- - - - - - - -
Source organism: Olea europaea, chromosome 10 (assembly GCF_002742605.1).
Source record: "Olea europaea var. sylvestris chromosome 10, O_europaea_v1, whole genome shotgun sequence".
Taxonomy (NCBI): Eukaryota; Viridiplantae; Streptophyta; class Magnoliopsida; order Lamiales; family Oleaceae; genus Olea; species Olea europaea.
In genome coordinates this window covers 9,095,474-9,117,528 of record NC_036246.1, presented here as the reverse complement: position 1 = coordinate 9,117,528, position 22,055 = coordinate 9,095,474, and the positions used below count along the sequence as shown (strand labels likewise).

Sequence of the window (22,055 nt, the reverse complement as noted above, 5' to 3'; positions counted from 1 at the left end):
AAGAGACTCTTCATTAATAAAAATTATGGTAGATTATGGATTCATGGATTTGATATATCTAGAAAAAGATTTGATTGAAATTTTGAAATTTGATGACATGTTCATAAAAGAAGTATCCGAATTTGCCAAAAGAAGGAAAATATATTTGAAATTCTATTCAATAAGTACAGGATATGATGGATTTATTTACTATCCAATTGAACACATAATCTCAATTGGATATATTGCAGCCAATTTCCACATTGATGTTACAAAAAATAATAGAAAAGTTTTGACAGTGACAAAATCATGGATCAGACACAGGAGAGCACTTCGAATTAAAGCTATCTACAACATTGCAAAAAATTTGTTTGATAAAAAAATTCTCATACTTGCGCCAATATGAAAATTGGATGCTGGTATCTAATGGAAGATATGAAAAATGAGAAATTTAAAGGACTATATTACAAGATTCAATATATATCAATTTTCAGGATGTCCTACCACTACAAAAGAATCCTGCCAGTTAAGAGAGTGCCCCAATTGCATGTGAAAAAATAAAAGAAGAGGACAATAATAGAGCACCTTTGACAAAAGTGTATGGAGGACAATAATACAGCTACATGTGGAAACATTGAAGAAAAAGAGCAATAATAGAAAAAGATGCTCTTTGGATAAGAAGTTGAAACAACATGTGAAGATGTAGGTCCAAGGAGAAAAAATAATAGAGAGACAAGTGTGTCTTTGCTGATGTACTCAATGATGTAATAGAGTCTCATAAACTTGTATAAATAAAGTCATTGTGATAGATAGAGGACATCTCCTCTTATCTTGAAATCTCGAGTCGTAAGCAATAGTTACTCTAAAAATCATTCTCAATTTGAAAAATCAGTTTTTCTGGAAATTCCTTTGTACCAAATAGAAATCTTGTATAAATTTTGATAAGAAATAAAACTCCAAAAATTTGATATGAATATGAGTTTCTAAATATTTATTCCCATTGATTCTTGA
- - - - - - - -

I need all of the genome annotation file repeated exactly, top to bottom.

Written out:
Source organism: Olea europaea, chromosome 10 (assembly GCF_002742605.1).
Source record: "Olea europaea var. sylvestris chromosome 10, O_europaea_v1, whole genome shotgun sequence".
Taxonomy (NCBI): Eukaryota; Viridiplantae; Streptophyta; class Magnoliopsida; order Lamiales; family Oleaceae; genus Olea; species Olea europaea.
In genome coordinates this window covers 9,095,474-9,117,528 of record NC_036246.1, presented here as the reverse complement: position 1 = coordinate 9,117,528, position 22,055 = coordinate 9,095,474, and the positions used below count along the sequence as shown (strand labels likewise).

Sequence of the window (22,055 nt, the reverse complement as noted above, 5' to 3'; positions counted from 1 at the left end):
AAGAGACTCTTCATTAATAAAAATTATGGTAGATTATGGATTCATGGATTTGATATATCTAGAAAAAGATTTGATTGAAATTTTGAAATTTGATGACATGTTCATAAAAGAAGTATCCGAATTTGCCAAAAGAAGGAAAATATATTTGAAATTCTATTCAATAAGTACAGGATATGATGGATTTATTTACTATCCAATTGAACACATAATCTCAATTGGATATATTGCAGCCAATTTCCACATTGATGTTACAAAAAATAATAGAAAAGTTTTGACAGTGACAAAATCATGGATCAGACACAGGAGAGCACTTCGAATTAAAGCTATCTACAACATTGCAAAAAATTTGTTTGATAAAAAAATTCTCATACTTGCGCCAATATGAAAATTGGATGCTGGTATCTAATGGAAGATATGAAAAATGAGAAATTTAAAGGACTATATTACAAGATTCAATATATATCAATTTTCAGGATGTCCTACCACTACAAAAGAATCCTGCCAGTTAAGAGAGTGCCCCAATTGCATGTGAAAAAATAAAAGAAGAGGACAATAATAGAGCACCTTTGACAAAAGTGTATGGAGGACAATAATACAGCTACATGTGGAAACATTGAAGAAAAAGAGCAATAATAGAAAAAGATGCTCTTTGGATAAGAAGTTGAAACAACATGTGAAGATGTAGGTCCAAGGAGAAAAAATAATAGAGAGACAAGTGTGTCTTTGCTGATGTACTCAATGATGTAATAGAGTCTCATAAACTTGTATAAATAAAGTCATTGTGATAGATAGAGGACATCTCCTCTTATCTTGAAATCTCGAGTCGTAAGCAATAGTTACTCTAAAAATCATTCTCAATTTGAAAAATCAGTTTTTCTGGAAATTCCTTTGTACCAAATAGAAATCTTGTATAAATTTTGATAAGAAATAAAACTCCAAAAATTTGATATGAATATGAGTTTCTAAATATTTATTCCCATTGATTCTTGA